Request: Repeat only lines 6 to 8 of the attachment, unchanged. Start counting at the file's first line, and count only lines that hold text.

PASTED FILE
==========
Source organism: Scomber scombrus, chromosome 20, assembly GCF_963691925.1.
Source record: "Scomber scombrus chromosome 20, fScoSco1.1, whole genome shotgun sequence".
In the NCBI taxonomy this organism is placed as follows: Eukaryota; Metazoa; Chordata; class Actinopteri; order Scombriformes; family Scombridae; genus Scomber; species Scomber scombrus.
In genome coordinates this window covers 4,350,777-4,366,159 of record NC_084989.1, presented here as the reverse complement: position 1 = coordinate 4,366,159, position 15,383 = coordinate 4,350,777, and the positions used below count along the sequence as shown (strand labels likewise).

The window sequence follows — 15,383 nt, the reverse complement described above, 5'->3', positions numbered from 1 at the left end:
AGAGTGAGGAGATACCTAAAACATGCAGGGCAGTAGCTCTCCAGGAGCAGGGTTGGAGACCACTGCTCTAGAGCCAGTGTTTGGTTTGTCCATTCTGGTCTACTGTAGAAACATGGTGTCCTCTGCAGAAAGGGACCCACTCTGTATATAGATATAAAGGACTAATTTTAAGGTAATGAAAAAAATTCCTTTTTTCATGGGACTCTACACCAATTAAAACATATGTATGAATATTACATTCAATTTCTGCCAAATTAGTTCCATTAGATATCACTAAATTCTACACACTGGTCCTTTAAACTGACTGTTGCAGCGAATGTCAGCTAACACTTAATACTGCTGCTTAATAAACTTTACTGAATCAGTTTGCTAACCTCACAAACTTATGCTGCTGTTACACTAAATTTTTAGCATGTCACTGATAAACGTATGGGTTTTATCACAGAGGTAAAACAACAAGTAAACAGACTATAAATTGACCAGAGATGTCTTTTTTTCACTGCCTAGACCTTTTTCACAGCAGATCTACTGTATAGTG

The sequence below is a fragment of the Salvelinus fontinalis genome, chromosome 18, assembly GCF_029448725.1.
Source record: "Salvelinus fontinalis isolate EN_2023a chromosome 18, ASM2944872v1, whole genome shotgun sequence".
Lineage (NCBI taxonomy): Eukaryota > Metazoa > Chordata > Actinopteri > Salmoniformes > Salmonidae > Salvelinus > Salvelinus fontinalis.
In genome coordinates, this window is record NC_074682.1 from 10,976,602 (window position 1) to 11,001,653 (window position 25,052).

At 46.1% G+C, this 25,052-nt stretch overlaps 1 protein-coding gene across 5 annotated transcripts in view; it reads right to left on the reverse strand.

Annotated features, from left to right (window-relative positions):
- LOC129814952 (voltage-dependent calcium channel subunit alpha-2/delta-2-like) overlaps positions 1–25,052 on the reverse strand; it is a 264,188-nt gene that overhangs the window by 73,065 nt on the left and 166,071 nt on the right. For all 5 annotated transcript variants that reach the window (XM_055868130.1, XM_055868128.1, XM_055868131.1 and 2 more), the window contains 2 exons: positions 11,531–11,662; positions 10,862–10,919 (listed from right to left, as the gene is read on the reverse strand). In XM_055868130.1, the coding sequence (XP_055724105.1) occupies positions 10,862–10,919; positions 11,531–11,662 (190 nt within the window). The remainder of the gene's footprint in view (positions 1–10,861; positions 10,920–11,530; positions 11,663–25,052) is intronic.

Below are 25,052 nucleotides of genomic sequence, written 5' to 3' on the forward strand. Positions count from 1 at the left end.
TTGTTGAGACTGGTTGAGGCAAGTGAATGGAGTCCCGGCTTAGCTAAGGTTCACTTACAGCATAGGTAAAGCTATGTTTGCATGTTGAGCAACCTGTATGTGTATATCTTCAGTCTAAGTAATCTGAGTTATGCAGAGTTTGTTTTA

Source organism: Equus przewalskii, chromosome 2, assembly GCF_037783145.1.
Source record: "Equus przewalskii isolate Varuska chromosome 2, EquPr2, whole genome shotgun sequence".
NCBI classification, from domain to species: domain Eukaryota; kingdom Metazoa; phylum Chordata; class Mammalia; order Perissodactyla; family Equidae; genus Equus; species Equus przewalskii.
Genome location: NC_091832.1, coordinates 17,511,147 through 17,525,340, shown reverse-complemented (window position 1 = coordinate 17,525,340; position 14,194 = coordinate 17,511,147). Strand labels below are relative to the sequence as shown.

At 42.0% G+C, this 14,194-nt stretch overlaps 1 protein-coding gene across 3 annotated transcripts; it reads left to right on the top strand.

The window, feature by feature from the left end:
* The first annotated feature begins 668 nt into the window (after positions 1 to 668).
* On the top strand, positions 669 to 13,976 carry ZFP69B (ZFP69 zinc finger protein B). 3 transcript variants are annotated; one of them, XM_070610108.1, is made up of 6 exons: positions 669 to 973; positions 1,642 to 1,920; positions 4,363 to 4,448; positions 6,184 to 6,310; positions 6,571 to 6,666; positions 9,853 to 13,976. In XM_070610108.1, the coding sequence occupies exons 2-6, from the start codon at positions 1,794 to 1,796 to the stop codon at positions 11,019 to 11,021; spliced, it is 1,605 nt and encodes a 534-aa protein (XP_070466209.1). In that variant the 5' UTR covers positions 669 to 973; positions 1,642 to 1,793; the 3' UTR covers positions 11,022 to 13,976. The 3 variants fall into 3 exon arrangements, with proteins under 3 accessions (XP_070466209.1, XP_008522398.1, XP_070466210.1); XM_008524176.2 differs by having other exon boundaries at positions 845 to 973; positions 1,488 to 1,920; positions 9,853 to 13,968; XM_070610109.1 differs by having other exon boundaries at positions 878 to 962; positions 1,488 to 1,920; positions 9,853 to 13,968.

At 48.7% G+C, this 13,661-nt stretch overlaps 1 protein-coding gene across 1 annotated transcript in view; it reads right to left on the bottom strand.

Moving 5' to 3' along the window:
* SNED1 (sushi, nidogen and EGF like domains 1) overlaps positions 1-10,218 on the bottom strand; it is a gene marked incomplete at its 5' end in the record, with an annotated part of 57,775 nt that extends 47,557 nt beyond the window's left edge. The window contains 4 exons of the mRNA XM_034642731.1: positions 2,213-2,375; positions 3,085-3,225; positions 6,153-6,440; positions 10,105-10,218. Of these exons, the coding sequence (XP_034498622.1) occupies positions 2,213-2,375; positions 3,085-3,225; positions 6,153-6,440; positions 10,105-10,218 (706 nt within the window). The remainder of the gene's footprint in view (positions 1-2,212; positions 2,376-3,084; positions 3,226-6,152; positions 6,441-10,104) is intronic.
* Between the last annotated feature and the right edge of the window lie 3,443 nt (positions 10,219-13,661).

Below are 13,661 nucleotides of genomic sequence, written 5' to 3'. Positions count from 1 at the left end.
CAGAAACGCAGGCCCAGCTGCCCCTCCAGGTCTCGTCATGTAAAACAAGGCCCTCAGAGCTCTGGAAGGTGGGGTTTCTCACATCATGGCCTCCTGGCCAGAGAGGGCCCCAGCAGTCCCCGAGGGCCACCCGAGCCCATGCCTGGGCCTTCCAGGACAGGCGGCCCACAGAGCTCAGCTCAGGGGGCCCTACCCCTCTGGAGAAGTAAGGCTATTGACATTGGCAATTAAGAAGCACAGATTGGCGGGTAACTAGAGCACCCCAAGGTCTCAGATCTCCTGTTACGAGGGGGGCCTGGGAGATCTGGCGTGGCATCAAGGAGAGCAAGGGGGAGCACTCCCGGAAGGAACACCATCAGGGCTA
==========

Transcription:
AGAGTGAGGAGATACCTAAAACATGCAGGGCAGTAGCTCTCCAGGAGCAGGGTTGGAGACCACTGCTCTAGAGCCAGTGTTTGGTTTGTCCATTCTGGTCTACTGTAGAAACATGGTGTCCTCTGCAGAAAGGGACCCACTCTGTATATAGATATAAAGGACTAATTTTAAGGTAATGAAAAAAATTCCTTTTTTCATGGGACTCTACACCAATTAAAACATATGTATGAATATTACATTCAATTTCTGCCAAATTAGTTCCATTAGATATCACTAAATTCTACACACTGGTCCTTTAAACTGACTGTTGCAGCGAATGTCAGCTAACACTTAATACTGCTGCTTAATAAACTTTACTGAATCAGTTTGCTAACCTCACAAACTTATGCTGCTGTTACACTAAATTTTTAGCATGTCACTGATAAACGTATGGGTTTTATCACAGAGGTAAAACAACAAGTAAACAGACTATAAATTGACCAGAGATGTCTTTTTTTCACTGCCTAGACCTTTTTCACAGCAGATCTACTGTATAGTG

The sequence below is a fragment of the Salvelinus fontinalis genome, chromosome 18, assembly GCF_029448725.1.
Source record: "Salvelinus fontinalis isolate EN_2023a chromosome 18, ASM2944872v1, whole genome shotgun sequence".